Total CSF Flow May Predict Surgical Outcome

November 15, 2005 -- There is no doubt that a Chiari malformation block the normal flow of cerebrospinal fluid (CSF) between the brain and spine regions. This blockage is believed to cause many symptoms and is cited as the primary cause of syrinx formation in nearly every theory. For several years now, doctors have used a type of MRI, known as phase contrast or cine, to qualitatively evaluate CSF flow in some Chiari patients.

However, research efforts to quantify the velocity and flow of CSF in the cranio-spinal area and link the results to symptoms and surgical outcomes has produced mixed results. Measurements vary depending on where and how they are taken. Some researchers have shown that while the overall flow of CSF is blocked, this blockage actually creates high speed jets of fluid in the region. Others have focused on the change in average velocity or flow before and after surgery and tried to link them to specific symptom recovery.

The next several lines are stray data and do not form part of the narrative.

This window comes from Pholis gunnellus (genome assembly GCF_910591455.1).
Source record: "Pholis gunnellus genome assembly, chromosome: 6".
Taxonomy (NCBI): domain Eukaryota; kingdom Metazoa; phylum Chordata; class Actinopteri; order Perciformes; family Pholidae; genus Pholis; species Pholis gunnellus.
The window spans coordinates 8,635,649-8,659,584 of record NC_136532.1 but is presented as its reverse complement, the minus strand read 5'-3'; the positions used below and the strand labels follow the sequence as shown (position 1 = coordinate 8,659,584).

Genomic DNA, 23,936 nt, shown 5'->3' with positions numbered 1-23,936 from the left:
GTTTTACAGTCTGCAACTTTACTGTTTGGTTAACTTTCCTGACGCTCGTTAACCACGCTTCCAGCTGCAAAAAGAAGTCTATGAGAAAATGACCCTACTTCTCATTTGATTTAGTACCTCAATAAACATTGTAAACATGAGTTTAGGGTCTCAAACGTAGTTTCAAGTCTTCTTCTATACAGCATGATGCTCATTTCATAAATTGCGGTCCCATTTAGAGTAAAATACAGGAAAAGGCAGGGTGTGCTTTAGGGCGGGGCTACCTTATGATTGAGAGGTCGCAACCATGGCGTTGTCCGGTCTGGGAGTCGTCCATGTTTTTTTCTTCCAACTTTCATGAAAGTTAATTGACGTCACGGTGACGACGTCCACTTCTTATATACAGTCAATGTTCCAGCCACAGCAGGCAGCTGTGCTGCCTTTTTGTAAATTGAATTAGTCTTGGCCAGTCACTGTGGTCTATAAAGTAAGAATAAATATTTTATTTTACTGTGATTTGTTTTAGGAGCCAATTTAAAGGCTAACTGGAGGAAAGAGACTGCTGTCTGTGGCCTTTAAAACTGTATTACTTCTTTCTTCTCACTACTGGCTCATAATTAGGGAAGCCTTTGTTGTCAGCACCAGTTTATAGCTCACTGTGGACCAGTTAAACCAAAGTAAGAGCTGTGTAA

In a recent paper posted electronically in Acta Neurochirurgica, Dr. Sakas, a neurosurgeon at the University of Athens in Greece, along with several colleagues, presented their results in using a different MRI technique, known as SPAMM, to measure CSF flow in the region. The research team believes that SPAMM (spatial modulation of magnetization) is more accurate than phase-contrast MRI because the phase-contrast technique is inherently noisy, which can introduce errors in measurement.

The SPAMM technique manipulates the magnetic signals to essentially create black stripes across a standard MRI image (see Figure 1). Any displacement of one of the stripes represents movement of the tissue - or in this case CSF - beneath the stripe. The velocity of that movement is calculated by measuring the displacement of the stripe and dividing that distance by the time it took to acquire that image.